The instruction, for the moment, does not tell us where the numbers to be added are. It is therefore necessary to add this information simply by writing following the operation code of the instruction, the addresses of the two terms of the sum and the address where the result must be stored as shown in Figure 8.


Using the symbolic and mnemonic form, the instruction is as follows :

ADD  X,  Y,  Z,  W

and the computer includes :

- take the data contained in the cell whose address is X, add it to that contained in the address Y and put the result at the address Z. Continue reading the instruction whose operation code is located at the address W.

It is important to note that the instruction consists of several parts : an operation code and four addresses.

This solution was adopted by the first computers called 3 + 1

Addresses that had the advantage of placing instructions and data in any part of the memory. But such a process was counterbalanced by a great waste of memory and this structure was soon abandoned in favor of the one with three addresses.

Indeed, the information relating to the address W, in which is the next instruction to be executed, becomes useless if it is required that all the instructions must succeed each other one after the other in the memory, as shown in Figure 9.


Since an instruction does not say where the next instruction is, it is necessary that a device take into account the instructions as they are made, so as to continually indicate to the computer how much of the instruction. program it turns out.

This is a special register, called program counter, abbreviated PC, which are the initials of the English terms Program Counter.

Remember that a register is a set of flip-flops, each of which can keep a bit, that is, a "0" or a "1".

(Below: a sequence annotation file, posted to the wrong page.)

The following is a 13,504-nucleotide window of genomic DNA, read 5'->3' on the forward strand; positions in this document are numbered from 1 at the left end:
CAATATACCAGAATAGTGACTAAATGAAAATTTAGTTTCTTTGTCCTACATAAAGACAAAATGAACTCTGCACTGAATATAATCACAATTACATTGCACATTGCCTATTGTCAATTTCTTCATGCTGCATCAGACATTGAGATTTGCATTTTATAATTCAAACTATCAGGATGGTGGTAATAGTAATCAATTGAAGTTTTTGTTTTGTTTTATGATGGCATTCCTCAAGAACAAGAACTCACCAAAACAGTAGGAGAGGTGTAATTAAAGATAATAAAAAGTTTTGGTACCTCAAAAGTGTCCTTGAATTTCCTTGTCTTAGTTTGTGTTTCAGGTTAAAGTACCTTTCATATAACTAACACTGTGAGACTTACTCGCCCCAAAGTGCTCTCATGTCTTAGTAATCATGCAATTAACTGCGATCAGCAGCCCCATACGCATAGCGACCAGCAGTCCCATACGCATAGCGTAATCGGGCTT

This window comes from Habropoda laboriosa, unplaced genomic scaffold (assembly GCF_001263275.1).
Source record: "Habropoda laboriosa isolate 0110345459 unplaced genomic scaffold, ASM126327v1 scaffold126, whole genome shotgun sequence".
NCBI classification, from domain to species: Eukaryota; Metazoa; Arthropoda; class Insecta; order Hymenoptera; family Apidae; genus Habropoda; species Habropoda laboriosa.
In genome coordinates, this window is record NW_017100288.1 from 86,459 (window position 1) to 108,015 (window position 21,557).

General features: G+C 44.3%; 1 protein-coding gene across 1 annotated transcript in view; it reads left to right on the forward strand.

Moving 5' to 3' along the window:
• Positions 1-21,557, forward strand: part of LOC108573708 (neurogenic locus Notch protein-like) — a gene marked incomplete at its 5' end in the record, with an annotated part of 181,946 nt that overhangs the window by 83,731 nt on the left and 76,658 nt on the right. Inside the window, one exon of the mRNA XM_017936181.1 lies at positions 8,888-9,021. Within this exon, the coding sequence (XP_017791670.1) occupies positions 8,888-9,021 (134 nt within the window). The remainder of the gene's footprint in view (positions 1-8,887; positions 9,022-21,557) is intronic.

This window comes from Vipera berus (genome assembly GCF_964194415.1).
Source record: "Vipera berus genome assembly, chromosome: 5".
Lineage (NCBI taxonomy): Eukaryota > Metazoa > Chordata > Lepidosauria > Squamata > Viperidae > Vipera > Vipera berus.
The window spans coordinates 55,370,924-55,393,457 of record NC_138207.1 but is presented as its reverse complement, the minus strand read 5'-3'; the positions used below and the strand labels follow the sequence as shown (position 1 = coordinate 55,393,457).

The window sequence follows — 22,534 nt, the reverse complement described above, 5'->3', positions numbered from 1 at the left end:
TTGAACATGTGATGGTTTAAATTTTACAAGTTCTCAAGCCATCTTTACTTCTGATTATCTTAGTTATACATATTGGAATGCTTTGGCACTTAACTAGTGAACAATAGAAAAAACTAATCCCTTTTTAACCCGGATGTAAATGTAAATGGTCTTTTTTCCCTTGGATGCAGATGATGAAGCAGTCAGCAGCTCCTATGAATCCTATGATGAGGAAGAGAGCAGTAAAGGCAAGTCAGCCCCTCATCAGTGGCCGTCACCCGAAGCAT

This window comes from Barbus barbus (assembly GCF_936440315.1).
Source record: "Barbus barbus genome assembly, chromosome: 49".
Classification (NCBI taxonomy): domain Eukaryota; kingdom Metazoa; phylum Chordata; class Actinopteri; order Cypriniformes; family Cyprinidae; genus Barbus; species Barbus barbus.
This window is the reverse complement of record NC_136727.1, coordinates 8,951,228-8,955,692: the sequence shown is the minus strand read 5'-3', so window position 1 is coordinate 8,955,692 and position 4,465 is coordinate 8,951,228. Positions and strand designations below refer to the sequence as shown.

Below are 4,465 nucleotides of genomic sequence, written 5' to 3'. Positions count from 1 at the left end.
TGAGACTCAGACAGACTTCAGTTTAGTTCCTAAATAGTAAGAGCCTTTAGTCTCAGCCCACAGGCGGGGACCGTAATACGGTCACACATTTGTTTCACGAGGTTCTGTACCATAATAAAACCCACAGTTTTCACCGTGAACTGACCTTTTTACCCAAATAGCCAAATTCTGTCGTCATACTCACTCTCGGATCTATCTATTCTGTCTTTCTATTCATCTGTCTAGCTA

The program counter is in the computer CPU. For the moment, it is not necessary to know other details about its operation, which can be very complex when you have to jump from one part to another of the program.

In symbolic notation, a statement with three addresses will be written :

ADD  X,  Y,  Z

which means : add the number contained in the cell of address X to the number contained in address Y and put the result at address Z.

One can go one step further by saving an address, simply by positioning the result obtained in the memory cell where is the second number to be added ; this one will then disappeared and yielded its place to the result (Figure 10).


In such a case, the instruction of the addition will be as follows :

ADD  X,  Y

that is to say, add the number contained in the address cell X to the number contained at the address Y and store the result at the address Y.

A program structure of this type allows a remarkable saving of memory : it is adopted by many computers of medium and large powers.

The Microcomputers still save memory through instructions at a single address that indicates where the first term is.

It is clear that the computer must know where the second term is ; in practice, it must always be in a specific place known to the computer. It is a special register called accumulator (Figure 11).


The result of the operation remains in the accumulator. In symbolic form, the instruction becomes :


that is to say add to the content of the accumulator, the content which is at the address X.

Sometimes we write this instruction in the form :

ADD  A,  X

where A is the accumulator.

It is very important never to confuse the addresses and their contents. Figure 12 shows such a difference, taking 164 + 22 as an example.


Always remember that in this case, the second part of the ADD instruction X never indicates the number to be added but only the address where it is stored.

The instructions of this type are very brief and in the case of addition, occupy two memory locations ; it still results in programs that contain more instructions, as we will see.

If for example we add the number 164 which is stored at the address Y to the number 22 which is at the address X and that we put the result at the address Y, we obtain the structure of the program of the Figure 13.